#40  
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Here's my ebike with the orig bars at 15 inches high. The lowest setting.


Here's my ebike now with the bars at 9.5 inches high.




Here's my setup with the final version as shown in the drawing below.


I fixed the drawing to show the handle bar clamp horizontal like the real clamp. My bad

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Old 08-09-22, 09:35 AM
  #41  
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Now I'm tryin to add some highway pegs. This setup is not too bad but a little flimsy. I have some foldup pegs commin so the coupling nuts for foot pegs are just temporary. I used a couple of din rails but they are a little thin. I'm tryin to find some thicker ones or something like them.
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Old 08-12-22, 10:04 AM
  #42  
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Final version of the footpegs
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Old 08-12-22, 01:37 PM
  #43  
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Originally Posted by tulsarob View Post
Final version of the footpegs
I would think that adding those pegs probably removes this from being a bicycle in most people’s minds, even an e-bike.

John
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Old 08-12-22, 01:53 PM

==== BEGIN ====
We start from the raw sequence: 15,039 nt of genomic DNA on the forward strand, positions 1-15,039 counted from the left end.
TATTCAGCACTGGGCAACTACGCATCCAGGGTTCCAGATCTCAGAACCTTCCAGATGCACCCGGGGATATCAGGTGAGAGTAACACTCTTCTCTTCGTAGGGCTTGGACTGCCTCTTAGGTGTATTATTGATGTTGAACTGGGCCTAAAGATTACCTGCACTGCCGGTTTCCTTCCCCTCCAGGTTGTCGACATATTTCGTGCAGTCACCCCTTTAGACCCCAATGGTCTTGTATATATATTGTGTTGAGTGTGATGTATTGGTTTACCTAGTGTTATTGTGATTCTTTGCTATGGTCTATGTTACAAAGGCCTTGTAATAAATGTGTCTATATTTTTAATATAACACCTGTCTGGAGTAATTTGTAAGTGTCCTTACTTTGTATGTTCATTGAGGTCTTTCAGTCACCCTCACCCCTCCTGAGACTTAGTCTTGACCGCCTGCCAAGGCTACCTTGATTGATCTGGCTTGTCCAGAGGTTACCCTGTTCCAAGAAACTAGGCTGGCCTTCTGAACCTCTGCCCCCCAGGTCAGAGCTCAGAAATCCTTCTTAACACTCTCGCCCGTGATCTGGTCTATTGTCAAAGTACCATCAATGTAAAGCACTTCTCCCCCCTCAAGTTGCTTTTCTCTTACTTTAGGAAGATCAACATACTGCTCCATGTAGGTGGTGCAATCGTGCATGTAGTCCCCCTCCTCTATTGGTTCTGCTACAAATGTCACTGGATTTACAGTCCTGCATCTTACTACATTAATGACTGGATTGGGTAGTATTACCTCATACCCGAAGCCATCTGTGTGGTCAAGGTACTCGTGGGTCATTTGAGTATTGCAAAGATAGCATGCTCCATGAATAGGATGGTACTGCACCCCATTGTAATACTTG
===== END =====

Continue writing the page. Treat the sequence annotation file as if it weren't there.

#44  
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Heck, if you were going to add pegs, you could have more easily just rotated your non-drive side pedal 180 degrees so that the 2 pedals were at the same position and left your feet on them all the time because it's clear you're not going to be pedaling this. Would have been faster/cheaper/easier/lighter.
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Old 08-12-22, 05:30 PM
  #45  
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Being 66 years old, I wanted footpegs for the convience and comfort when going from station to station on a sporting clay course. I wanted to leave the pedals as orig just incase something fails and I need to pedal it back to the car. As far as what someone thinks whether this is still a bicycle or even an ebike doesn't really matter. I use it for transportation on a 1.2 mile long sporting clay course. A hundred years ago it would have been called a horse
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Old 08-12-22, 05:38 PM
  #46  
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Originally Posted by tulsarob View Post
As far as what someone thinks whether this is still a bicycle or even an ebike doesn't really matter.
As long as you can keep up with everyone else on the Mad Max set ...

Originally Posted by tulsarob View Post
I use it for transportation on a 1.2 mile long sporting clay course.
Given the somewhat tenuous attachment of the stem to the steerer, I was initially worried about this being ridden more vigorously, so this is reassuring.
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Old 08-12-22, 05:47 PM
  #47  
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Originally Posted by SoSmellyAir View Post
As long as you can keep up with everyone else on the Mad Max set ...

Given the somewhat tenuous attachment of the stem to the steerer, I was initially worried about this being ridden more vigorously, so this is reassuring.
Been thinkin bout adding some flames or machine gun turrets or even a side car. Well maybe next week. Speak softly but ride an intimidating ebike I always say.

It's hell gettin old, it ain't for sissies.